Short prayer

The short prayer is a brief affirmation of the power of God and the servitude of the worshipper. The prayer should be said while standing in an attitude of humility before God, and it should be said between noon and sunset.[1] The text of the prayer is:

"I bear witness, O my God, that Thou hast created me to know Thee and to worship Thee. I testify, at this moment, to my powerlessness and to Thy might, to my poverty and to Thy wealth. There is none other God but Thee, the Help in Peril, the Self-Subsisting."[5]

Medium prayer

The medium obligatory prayer must be said three times during the day: once between sunrise and noon, once between noon and sunset, and once after sunset till two hours after sunset. It includes a series of positions and movements from one position to the next, along with specific supplications. The prayer stresses the power and loftiness of God, and the grace that is shown through his revelation.[1] The text of the medium obligatory prayer can be found in Bahá'u'lláh's Prayers and Meditations.[6]

Long prayer

The long obligatory prayer can be said anytime during the day. It includes a series of positions and movements from one position to the next, along with specific supplications. The prayer also includes parts where says the Greatest Name of God in the form of "Allah-u-Abha" at several points.[1] About this prayer, Bahá'u'lláh has stated: "...the long Obligatory Prayer should be said at those times when one feeleth himself in a prayerful mood. In truth, it hath been revealed in such wise that if it be recited to a rock, that rock would stir and speak forth; and if it be recited to a mountain, that mountain would move and flow. Well is it with the one who reciteth it and fulfilleth God's precepts. Whichever prayer is read will suffice."[7] The text of the long obligatory prayer can be found in Bahá'u'lláh's Prayers and Meditations.[8]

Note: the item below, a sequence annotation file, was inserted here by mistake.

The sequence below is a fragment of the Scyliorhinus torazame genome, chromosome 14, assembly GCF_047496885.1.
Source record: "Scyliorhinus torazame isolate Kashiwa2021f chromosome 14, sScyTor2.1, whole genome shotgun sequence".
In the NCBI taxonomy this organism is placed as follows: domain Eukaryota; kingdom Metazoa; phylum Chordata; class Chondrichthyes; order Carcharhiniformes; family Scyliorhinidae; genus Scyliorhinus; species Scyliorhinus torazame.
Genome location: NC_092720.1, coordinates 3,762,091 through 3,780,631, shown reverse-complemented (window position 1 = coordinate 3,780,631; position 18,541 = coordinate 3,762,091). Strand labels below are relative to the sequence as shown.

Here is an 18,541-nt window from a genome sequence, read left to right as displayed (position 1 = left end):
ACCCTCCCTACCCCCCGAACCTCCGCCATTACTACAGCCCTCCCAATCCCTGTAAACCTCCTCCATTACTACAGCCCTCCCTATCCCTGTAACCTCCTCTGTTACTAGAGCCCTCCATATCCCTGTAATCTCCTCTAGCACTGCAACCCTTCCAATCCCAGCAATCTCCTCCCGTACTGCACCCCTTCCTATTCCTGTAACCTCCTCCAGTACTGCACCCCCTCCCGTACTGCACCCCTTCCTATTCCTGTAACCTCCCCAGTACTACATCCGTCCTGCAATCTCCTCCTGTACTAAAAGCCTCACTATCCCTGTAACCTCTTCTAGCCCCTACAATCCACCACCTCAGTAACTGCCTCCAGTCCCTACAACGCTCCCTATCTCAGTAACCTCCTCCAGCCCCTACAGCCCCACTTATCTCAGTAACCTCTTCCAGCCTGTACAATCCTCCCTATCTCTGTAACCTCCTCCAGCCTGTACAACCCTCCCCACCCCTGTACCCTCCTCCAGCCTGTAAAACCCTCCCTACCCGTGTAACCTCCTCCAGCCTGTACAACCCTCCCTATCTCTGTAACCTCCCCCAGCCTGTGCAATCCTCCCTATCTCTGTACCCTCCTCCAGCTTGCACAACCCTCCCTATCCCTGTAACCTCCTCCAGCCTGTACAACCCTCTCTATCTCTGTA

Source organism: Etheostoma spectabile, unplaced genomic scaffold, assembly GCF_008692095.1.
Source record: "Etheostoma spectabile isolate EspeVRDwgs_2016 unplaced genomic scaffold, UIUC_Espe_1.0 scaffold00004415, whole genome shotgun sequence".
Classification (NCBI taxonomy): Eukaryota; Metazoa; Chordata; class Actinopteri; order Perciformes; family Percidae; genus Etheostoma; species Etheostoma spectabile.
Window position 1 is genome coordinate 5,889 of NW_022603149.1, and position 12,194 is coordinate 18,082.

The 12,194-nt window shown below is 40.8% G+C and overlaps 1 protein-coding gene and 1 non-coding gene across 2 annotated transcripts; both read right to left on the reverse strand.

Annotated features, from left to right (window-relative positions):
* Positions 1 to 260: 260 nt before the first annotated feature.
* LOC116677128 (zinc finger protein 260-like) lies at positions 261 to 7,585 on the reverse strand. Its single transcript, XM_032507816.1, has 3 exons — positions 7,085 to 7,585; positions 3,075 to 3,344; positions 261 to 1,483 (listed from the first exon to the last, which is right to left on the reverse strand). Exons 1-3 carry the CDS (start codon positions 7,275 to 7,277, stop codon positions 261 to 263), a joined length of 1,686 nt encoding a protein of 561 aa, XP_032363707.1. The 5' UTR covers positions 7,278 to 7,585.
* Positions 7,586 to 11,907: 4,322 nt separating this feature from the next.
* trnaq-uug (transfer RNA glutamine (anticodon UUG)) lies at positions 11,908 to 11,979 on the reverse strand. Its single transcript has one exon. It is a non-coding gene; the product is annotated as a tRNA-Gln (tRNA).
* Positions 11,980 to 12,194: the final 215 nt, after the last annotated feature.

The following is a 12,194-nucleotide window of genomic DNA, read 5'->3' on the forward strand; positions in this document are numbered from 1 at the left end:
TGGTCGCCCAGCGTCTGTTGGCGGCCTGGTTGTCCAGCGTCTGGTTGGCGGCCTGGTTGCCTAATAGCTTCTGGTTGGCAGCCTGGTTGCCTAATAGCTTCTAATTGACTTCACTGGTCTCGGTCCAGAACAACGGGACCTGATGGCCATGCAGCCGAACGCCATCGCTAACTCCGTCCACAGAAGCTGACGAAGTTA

There are a number of laws and practices associated with the obligatory prayers concerning how to say the obligatory prayer, when Bahá'ís are exempt from saying the obligatory prayers, and what to do if one misses saying an obligatory prayer.


There are certain practices that must be associated with the saying of the obligatory prayers. They include performing ablution, which consist of washing the hands and face, before the obligatory prayer. In the case that water is unavailable, or its use harmful to the face or hands, the verse "In the Name of God, the Most Pure, the Most Pure" should be repeated five times. The prayer should be said while the reader is facing the Qiblih which is the Shrine of Bahá'u'lláh. It is also preferable for the reader to be standing while saying the obligatory prayers in an attitude of humble reverence. Bahá'í's are also obliged to repeat the Greatest Name (Alláh-u-Abhá) 95 times a day while sitting and facing the Qiblih. Ablutions are also prescribed for this, but it is not necessary to do them again if the repetitions are done right after the daily obligatory prayer.


Exemptions from saying the obligatory prayer include:[3]

  • Children under the age of 15.
  • Those that are of ill-health.
  • Those that are older than 70.
  • Women who are menstruating are exempt from saying their obligatory prayer. They should instead perform their ablutions and repeat the verse "Glorified be God, the Lord of Splendour and Beauty" ninety-five times.

Missed prayers

In the case of a missed prayer due to insecurity such as during travel, each missed prayer can be compensated for by the repetition of certain verses and movements.[3] The person should perform a single prostration (laying the forehead on any clean surface) in the place of each unsaid obligatory prayer and the prostrations should be performed while saying the verse "Glorified be God,the Lord of Might and Majesty, of Grace and Bounty." The prostrations should then be followed by saying the verse "Glorified be God, the Lord of the kingdoms of earth and heaven" eighteen times while the person is sitting cross-legged.[1]

Obligatory prayer for the departed